A crowd drags about. There are cows, otherwise known as bulls, walking.
What are they gonna do here?
Otherwise known as BULLS
They will slaughter, they will slaughter.
Whom? you? whom? us?
Cows, in times of cholera don’t drink the kvass
and everything will be marvelous.
Cows, otherwise known as bulls, quietly depart.
Appears the tsar. The tsar appears. It grows dark in the eyes.
Now, priceless crowd,
Here by this pillory
a theater of law shall be.
The executioner will execute,
there is neither Greek nor Jew.
Everyone come contemplate,
attend and don’t scintillate.
Come muffle the condemned’s moaning
with shouting, with howling, with guffawing.
walk I tell you in a whisper.
There are all sorts of people:
laborer people, idler people,
eating people, dark blue people,
dapple feeble purple people,
stooped people, grouped people
and people parallelepiped like a steeple.
Yet all of us poor folk once alone
weep knowing that we have no soul.
It’s damaging to self-esteem
to think that you are just steam.
That you die and oops there isn’t any you.
Behold my tears.
Behold our tears.
A horrible weeping took place on the square. Everybody suddenly felt very afraid.
Enter Ef and the Maiden.
What dummy likes to go to executions
may make a heady contribution.
Look strumpet at the scaffold
but don’t tread on my tail, okay?
Beginning now will occur.
The crowd like London-town roared .
It seized Ef by the hands-and-feet,
and dragging him onto the scaffold
it finished off his vital organ
and knocked him with a vein and feather
and added just a spot of tin
and then with an ax of rope
it chopped off his top.
He passed away.
He’s in a bad way.
Tell me what’s his name.
Here is my palace. I should like to go in
and have a drink with my friends by the fire.
IMAGINARY MAIDEN, vanishing:
His last name is Fomine.
Ah what horror. This is for the last time.
The executioner exits running.
Here is the execution scene from God May Be Around, a play-poem Vvedensky composed in 1931. Up to this scene, its protagonist is named Ef—the name of the letter F but also the first syllable of the word for “ether,” which Vvedensky used to high on in the late 20s. Losing his head to an “ax of rope,” Ef for the rest of the piece appears under the name of Fomine.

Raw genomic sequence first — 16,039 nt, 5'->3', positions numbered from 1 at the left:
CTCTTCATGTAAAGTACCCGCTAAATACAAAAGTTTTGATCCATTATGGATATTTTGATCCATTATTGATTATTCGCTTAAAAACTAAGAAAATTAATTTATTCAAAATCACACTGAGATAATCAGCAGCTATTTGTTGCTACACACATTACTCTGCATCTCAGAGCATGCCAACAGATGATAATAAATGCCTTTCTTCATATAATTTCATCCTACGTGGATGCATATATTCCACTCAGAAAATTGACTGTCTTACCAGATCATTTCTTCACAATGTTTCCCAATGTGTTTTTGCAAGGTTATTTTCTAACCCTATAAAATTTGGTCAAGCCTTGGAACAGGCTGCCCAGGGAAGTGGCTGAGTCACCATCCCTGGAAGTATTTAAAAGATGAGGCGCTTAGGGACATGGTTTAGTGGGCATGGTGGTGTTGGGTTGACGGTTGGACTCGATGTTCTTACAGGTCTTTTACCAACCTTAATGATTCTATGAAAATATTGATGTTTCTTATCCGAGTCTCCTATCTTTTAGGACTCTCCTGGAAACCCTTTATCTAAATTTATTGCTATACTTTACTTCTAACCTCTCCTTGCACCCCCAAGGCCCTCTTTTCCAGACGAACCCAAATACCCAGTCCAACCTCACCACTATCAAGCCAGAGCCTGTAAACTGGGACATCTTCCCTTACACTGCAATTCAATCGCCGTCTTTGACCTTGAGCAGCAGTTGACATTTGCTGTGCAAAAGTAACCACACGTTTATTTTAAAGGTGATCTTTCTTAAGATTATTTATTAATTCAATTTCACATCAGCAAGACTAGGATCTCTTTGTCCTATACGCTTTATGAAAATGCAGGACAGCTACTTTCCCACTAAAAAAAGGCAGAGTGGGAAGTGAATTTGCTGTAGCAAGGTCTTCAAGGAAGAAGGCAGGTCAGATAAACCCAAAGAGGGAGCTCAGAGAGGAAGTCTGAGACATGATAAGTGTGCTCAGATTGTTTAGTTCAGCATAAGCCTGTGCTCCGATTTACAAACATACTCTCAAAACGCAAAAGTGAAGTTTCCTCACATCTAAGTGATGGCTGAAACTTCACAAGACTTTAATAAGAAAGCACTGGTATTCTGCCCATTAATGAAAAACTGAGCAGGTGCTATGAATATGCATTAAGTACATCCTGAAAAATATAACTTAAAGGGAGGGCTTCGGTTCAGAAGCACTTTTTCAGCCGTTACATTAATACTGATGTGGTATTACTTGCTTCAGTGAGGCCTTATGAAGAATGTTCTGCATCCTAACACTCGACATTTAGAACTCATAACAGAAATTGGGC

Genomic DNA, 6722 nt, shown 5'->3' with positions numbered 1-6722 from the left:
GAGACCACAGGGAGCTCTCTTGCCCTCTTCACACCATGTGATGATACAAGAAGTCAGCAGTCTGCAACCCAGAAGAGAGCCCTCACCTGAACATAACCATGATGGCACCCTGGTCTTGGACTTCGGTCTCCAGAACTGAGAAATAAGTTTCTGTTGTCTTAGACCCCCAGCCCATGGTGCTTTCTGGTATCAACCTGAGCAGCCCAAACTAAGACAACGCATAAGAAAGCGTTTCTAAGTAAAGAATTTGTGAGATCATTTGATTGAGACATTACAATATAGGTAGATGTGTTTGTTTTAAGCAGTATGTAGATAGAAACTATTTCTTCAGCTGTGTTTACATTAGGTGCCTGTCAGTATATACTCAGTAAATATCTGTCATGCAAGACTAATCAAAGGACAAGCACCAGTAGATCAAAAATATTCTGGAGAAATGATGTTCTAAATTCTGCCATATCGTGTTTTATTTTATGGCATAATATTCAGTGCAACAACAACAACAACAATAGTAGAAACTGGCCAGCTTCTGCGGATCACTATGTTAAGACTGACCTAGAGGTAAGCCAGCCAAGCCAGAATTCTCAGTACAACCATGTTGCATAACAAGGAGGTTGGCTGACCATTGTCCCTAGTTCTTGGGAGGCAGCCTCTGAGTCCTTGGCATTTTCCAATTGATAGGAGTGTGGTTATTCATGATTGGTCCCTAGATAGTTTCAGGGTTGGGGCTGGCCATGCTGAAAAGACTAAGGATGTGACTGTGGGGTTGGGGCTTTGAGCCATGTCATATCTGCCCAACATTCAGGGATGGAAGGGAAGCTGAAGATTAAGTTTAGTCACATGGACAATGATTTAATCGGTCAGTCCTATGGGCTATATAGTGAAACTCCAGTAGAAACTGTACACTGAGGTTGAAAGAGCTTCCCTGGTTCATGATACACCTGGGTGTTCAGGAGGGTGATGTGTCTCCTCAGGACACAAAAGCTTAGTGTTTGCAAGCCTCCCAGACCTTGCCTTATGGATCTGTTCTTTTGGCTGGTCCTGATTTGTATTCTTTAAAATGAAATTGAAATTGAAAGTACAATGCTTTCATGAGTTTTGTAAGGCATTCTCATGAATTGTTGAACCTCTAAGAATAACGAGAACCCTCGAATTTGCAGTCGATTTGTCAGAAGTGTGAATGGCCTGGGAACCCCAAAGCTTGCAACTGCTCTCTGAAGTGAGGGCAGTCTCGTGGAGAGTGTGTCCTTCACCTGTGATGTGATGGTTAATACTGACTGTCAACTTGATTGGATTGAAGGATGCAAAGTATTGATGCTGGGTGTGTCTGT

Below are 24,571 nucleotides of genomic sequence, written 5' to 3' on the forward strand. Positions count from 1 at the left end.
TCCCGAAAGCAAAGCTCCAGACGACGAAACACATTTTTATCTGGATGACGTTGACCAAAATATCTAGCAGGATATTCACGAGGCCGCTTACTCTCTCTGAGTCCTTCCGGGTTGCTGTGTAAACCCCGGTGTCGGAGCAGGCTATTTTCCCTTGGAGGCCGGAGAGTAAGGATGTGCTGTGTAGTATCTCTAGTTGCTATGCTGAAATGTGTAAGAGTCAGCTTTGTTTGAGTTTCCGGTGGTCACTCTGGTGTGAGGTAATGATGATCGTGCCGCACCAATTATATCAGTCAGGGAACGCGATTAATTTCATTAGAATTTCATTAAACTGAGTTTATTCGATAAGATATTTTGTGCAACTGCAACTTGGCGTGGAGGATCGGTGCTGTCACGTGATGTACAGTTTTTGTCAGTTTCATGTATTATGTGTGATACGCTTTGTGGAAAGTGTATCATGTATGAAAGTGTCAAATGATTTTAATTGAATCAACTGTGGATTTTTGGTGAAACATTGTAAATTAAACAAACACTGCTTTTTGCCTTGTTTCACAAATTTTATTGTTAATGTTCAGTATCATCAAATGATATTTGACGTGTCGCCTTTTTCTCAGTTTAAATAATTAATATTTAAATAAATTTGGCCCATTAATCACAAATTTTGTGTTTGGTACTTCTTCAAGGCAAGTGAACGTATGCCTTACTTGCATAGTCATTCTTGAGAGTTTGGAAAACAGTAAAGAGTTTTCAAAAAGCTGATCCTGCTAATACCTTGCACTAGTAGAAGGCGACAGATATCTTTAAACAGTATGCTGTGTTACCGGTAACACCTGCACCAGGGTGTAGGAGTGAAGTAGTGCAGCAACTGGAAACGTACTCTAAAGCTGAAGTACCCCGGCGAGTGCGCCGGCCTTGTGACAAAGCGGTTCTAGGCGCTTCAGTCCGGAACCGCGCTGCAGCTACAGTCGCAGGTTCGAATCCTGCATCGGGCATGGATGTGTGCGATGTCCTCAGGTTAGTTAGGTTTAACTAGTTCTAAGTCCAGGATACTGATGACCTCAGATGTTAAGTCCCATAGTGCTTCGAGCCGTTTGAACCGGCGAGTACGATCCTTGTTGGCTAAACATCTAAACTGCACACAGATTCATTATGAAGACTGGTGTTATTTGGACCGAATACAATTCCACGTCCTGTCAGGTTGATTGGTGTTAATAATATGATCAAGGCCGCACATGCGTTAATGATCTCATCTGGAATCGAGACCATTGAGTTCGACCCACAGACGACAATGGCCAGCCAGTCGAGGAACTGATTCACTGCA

I am adding a few notes to help read the translation.
Kvass is a traditional drink made from bread.
The Tsar speaks in a nonmetrical rhymed verse associated with Russian jesters and carnival hawkers.
The Greek nor Jew line parodies the Apostle Paul in Galatians 3.28 and elsewhere.
The lines about all sorts of people parody an old folk poetic formula, where the rhyming second line contrasts two kinds of people. In the 1920s the formula reappears in Soviet propaganda. For example, Mayakovsky’s visit to New York in 1925 left him with the firm conviction that “there are different kinds of Americans: some of them are proletarian, and some of them are bourgeois.”
Theater of law. The first large-scale show trials took place in 1928 (the Shakhty case) and 1930 (the Industrial Party case). Note that the poem conflates the “theater of law” (more literally, “the spectacle of a law trial”) with the execution: any deliberative step is skipped over. Speaking to friends after his release in 1933, Vvedensky again calls the court of law “bad theater. Strange,” he continues, “why does a human being in danger of death have to take part in a show. Apparently he not only has to, but wants to, otherwise the trial wouldn’t work out.” He and Druskin then discuss absurd examples of non-cooperative defendants (Lipavsky, Conversations, see my translation of this section in Little Star, 2 (2011): 167).
What dummy likes to go to executions paraphrases the proverb “The pitcher that often goes to the well is broken at last,” which exists in many European languages.
ContributorAlexander Vvedensky, translated by Eugene Ostashevsky
Eugene Ostashevsky is the editor and main translator of Alexander Vvedenskys An Invitation for Me to Think, as well as of OBERIU: An Anthology of Russian Absurdism. He is also the author of Enter Morris, Pursued by Ironies and other fine works of literature.
Alexander Vvedensky (1904-1941) was the cofounder, with Daniil Kharms, of OBERIU, an avant-garde group briefly active in 1920s Leningrad, USSR. Successful in his day job as childrens writer but unable to disseminate his real poetry under the Soviet regime, Vvedensky died in incarceration. He was first published in Russia in the 1990s. His linguistic experiments and directness in confronting existential issues are responsible for the tremendous influence he wields over Russian experimental writing and art today. Vvedenskys first selection of poetry in English, An Invitation for Me to Think, translated by Eugene Ostashevsky and Matvei Yankelevich, has just been released by NYRB Poets.